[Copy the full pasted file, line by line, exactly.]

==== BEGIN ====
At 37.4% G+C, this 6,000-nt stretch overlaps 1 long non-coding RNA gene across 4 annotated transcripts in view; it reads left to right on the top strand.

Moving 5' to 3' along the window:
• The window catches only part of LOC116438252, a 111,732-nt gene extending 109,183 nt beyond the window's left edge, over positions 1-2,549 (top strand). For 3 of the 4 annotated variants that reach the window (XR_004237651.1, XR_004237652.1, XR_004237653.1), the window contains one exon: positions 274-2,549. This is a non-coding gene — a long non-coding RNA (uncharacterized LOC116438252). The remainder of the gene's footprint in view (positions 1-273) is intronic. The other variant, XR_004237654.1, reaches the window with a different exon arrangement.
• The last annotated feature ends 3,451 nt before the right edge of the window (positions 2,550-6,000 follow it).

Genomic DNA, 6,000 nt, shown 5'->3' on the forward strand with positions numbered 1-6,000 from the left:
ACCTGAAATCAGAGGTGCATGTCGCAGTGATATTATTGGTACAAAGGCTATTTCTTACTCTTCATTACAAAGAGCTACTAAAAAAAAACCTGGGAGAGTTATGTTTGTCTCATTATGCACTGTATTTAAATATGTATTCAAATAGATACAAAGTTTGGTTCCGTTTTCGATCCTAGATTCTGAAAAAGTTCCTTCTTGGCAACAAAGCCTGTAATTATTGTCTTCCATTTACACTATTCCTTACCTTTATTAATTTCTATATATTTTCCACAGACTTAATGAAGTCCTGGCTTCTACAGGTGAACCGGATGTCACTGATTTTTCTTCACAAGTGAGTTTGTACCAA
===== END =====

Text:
At 37.4% G+C, this 6,000-nt stretch overlaps 1 long non-coding RNA gene across 4 annotated transcripts in view; it reads left to right on the top strand.

Moving 5' to 3' along the window:
• The window catches only part of LOC116438252, a 111,732-nt gene extending 109,183 nt beyond the window's left edge, over positions 1-2,549 (top strand). For 3 of the 4 annotated variants that reach the window (XR_004237651.1, XR_004237652.1, XR_004237653.1), the window contains one exon: positions 274-2,549. This is a non-coding gene — a long non-coding RNA (uncharacterized LOC116438252). The remainder of the gene's footprint in view (positions 1-273) is intronic. The other variant, XR_004237654.1, reaches the window with a different exon arrangement.
• The last annotated feature ends 3,451 nt before the right edge of the window (positions 2,550-6,000 follow it).

Genomic DNA, 6,000 nt, shown 5'->3' on the forward strand with positions numbered 1-6,000 from the left:
ACCTGAAATCAGAGGTGCATGTCGCAGTGATATTATTGGTACAAAGGCTATTTCTTACTCTTCATTACAAAGAGCTACTAAAAAAAAACCTGGGAGAGTTATGTTTGTCTCATTATGCACTGTATTTAAATATGTATTCAAATAGATACAAAGTTTGGTTCCGTTTTCGATCCTAGATTCTGAAAAAGTTCCTTCTTGGCAACAAAGCCTGTAATTATTGTCTTCCATTTACACTATTCCTTACCTTTATTAATTTCTATATATTTTCCACAGACTTAATGAAGTCCTGGCTTCTACAGGTGAACCGGATGTCACTGATTTTTCTTCACAAGTGAGTTTGTACCAA